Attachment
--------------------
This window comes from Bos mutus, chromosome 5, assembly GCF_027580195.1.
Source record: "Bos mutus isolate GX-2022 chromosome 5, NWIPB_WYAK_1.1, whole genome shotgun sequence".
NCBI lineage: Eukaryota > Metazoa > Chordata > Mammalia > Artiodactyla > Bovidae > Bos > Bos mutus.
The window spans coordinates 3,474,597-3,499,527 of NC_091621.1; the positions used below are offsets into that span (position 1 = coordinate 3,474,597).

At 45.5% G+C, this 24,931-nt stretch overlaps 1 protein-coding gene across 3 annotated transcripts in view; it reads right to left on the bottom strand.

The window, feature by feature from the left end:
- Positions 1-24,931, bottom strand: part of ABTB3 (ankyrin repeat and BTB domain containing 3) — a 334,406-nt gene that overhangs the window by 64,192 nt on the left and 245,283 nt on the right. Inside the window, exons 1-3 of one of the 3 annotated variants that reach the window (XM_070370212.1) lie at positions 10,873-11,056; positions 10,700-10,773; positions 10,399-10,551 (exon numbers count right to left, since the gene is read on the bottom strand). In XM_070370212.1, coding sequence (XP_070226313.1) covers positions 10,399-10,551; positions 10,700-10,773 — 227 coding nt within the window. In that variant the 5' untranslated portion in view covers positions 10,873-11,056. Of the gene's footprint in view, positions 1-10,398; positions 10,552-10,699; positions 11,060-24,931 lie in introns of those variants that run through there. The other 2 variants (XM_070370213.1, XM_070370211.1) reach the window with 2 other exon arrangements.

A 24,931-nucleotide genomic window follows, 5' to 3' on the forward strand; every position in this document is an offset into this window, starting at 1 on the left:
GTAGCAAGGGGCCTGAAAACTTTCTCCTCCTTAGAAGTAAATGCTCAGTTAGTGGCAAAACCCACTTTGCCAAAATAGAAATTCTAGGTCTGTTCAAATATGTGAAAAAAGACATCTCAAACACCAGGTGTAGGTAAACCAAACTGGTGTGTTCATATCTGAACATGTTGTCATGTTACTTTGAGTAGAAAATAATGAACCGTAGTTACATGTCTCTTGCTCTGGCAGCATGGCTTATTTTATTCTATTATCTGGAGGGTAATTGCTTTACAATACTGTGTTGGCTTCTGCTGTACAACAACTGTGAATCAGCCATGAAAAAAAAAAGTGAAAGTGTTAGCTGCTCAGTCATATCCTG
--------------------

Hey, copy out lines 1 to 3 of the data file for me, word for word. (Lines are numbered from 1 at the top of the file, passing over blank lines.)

This window comes from Bos mutus, chromosome 5, assembly GCF_027580195.1.
Source record: "Bos mutus isolate GX-2022 chromosome 5, NWIPB_WYAK_1.1, whole genome shotgun sequence".
NCBI lineage: Eukaryota > Metazoa > Chordata > Mammalia > Artiodactyla > Bovidae > Bos > Bos mutus.